Children who normally abstain from physical activity may view gardening as a viable non-competitive alternative. The study reported here evaluated the effect of an Oklahoma Cooperative Extension Service after-school gardening program on self-reported physical activity level of children in 3rd through 5th grade using the ACTIVITY self-report instrument. The ACTIVITY instrument described and demonstrated three physical activity levels; non-moving, moving, and fast-moving. A significant difference between pre- and post-test scores of children's self-reported physical activity level was observed. The results of the study indicate gardening was an effective non-competitive way to increase children's self-reported physical activity level in an after-school setting.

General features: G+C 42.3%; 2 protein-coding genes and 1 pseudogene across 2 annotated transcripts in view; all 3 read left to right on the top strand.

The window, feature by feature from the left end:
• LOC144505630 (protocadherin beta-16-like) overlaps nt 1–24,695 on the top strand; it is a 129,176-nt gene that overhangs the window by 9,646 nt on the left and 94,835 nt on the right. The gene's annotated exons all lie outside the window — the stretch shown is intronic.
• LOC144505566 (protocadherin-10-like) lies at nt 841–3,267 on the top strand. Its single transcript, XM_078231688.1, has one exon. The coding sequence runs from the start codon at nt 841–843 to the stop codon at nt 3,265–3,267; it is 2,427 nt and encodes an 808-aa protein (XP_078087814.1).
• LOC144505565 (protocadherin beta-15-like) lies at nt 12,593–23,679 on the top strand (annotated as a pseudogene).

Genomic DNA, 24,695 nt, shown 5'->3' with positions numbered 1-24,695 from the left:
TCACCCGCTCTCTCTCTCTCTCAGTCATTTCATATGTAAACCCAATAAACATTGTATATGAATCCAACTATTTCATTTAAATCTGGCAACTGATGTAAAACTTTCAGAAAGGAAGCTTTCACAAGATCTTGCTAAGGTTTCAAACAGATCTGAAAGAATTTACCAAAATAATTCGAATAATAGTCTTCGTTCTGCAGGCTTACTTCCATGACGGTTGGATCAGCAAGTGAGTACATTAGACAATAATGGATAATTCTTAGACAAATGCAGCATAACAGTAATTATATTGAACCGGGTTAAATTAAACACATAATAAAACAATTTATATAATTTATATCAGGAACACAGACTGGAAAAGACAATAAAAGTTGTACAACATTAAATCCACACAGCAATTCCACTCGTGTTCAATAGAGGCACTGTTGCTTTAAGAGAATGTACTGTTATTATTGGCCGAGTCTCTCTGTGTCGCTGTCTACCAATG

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Phelps, J., Hermann, J. R., Parker, S. R., & Denney, B. (2010). Advantages of Gardening as a Form of Physical Activity in an After-School Program. The Journal of Extension, 48(6), Article 20. https://tigerprints.clemson.edu/joe/vol48/iss6/20